A couple of weeks ago I was invited to a morning tempo run with some of my chums who are much faster than I am. My goal marathon pace is their easy recovery pace. But all the same they invited me out. While I couldn't make it due to work (really) it was pretty exciting to be invited to the cool kids' table for my tempo run, even if it would have thrashed me for a couple of days.
Today as I knocked out a difficult 10 mile interval workout at 5:45am I heard foot steps as I picked up my pace for another two minute burst at 10K pace. As I got out of the way I looked to see who was passing me, and of course getting read to judge them for going too fast on a run. However it was one of the very fast and gifted runners in our club. I speeded up to sub 5K pace and he slowed down. We ran together for a minute and then he took off for the rest of his speed workout and I was grateful for the beep of the Garmin telling me it was time for three minutes of recovery.
When he looped the bottom of the park, he smiled and said "half way done." I flashed a grin and kept going.
This got me thinking: Why should I judge someone zipping past me? I know my pace and I know that I am doing my workout, so why should I get defensive on a Thursday morning in Golden Gate Park?
The answer is built into how and why runner train.
This is a bit free form but come with me if you don't mind.
In the March issue of Running Times David Alm's article explores the significant differences in the way elites and competitive amateurs train and race. "An Elite State of Mind" tapped into something I have been trying to identify within the running community.
Alm's article focuses on a time he won the opportunity to race as an elite runner. After winning a local race he traveled, trained, lived, and raced with guys who actually run for a living. They were humble. They were poor. And they were not from the United States. These characteristics, in addition to doing easy miles at a 5:30 pace, set them apart from most amateurs in the U.S.
Most conversations about races start with "how fast did you go?" or "did you PR today?" What Alm notes in his article was that these elites, these professional athletes, weren't interested in that. They just wanted to race and do it well or do it well next time. CLEARLY this is a romantic view of the elite world. Most of these folks make less than minimum wage to run professionally. A vast majority have sponsorships that provide almost nothing in the way of meaningful support. And there have got to be at least a few pros who are absolute dicks about their times and paces.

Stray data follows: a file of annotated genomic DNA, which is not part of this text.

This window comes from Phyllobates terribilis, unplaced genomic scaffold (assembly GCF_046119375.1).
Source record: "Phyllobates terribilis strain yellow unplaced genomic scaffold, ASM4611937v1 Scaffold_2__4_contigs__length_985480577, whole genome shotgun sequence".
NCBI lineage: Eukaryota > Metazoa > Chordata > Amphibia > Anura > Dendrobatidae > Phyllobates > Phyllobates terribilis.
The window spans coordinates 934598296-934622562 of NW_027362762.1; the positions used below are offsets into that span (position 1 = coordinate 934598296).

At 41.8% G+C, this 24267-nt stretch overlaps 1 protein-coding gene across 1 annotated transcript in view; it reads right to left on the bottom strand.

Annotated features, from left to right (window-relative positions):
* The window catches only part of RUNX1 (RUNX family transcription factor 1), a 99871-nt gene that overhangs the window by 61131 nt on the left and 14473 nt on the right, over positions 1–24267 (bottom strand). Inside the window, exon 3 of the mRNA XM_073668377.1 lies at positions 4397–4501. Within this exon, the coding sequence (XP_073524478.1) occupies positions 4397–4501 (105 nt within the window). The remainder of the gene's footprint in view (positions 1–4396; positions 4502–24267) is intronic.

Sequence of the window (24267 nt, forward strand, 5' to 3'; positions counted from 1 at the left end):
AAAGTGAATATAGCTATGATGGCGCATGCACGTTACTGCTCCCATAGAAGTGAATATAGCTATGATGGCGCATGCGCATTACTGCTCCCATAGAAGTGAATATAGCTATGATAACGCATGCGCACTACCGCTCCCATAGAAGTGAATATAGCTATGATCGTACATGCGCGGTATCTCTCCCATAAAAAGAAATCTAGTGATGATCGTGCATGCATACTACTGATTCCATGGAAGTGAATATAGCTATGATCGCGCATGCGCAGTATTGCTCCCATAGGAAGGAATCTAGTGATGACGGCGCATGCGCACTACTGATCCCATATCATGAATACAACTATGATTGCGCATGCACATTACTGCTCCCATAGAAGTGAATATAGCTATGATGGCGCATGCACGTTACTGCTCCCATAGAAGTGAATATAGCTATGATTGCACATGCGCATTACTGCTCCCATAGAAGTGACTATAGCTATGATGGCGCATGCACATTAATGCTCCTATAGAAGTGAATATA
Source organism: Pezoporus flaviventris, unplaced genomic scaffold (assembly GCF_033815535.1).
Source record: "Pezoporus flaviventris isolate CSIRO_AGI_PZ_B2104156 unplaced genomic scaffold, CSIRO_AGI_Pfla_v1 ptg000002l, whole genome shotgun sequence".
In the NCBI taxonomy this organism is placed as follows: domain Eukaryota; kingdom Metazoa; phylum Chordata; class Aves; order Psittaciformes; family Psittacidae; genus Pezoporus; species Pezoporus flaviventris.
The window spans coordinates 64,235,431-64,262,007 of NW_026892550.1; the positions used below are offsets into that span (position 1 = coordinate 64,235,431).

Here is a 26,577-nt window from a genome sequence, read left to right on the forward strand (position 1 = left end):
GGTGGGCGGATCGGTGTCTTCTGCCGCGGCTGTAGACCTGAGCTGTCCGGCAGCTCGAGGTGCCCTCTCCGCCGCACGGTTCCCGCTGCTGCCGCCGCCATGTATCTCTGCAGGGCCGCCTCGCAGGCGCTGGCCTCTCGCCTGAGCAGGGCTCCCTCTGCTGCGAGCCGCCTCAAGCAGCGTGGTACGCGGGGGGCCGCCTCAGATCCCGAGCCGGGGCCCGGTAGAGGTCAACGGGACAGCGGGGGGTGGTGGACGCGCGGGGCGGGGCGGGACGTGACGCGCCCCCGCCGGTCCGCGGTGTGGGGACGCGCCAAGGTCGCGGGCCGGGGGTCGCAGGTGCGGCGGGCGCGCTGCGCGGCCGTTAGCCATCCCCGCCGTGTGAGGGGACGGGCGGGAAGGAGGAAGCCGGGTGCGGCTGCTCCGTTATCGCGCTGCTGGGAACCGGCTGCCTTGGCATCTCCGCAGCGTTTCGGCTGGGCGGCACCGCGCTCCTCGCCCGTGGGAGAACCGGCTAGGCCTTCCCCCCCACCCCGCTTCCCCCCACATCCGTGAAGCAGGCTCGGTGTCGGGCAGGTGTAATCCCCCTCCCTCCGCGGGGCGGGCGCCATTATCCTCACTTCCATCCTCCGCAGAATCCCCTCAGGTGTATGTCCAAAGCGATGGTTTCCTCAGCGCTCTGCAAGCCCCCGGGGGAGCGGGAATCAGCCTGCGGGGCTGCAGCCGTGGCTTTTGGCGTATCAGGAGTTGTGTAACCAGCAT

What differentiates these runners from the guys lined up in the first few corrals of a local race is in their heads, says Alm. And I agree.
As a middle of the pack guy with increasing speed it always upsets me when someone who knows how fast I am and knows how fast I wanted to run a race asks how fast I ran my race. I am not mad at that person, but I kind of wish they asked if I was pleased with the race. Running a race, as I have noted before, is a self-centered endeavor. Alm discusses the danger of these kind of humble brags and so-called constructive critiques. They can destroy your drive or cause you to return the favor and in effect poison the well. We do this to feel better about our pace, our race; it is playground shit.
Alm goes on to write that the elites he was bunking with didn't talk about their speed and stuck around to cheer for him after he bonked out of his race.
That sounds a hell of a lot like a running club. We help each other, cheer for all the people running the race, whether they finish in 2:40 or 5:40, we ring cow bells and act a fool. Sure we probably judge each other a bit more than the elites outlined in this article but I really believe a friendly club atmosphere is a similar kind of community to the one described in the Running Times article.
But again, running is a selfish. I need to work on my immediate reaction to judge the guy who is coming up "too fast" or the guy wearing $500 of running gear who likes to "jog."
With that, there are a few people I know I need to apologize to about this and I hope to get better about staying in an elite state of mind when it comes to the community.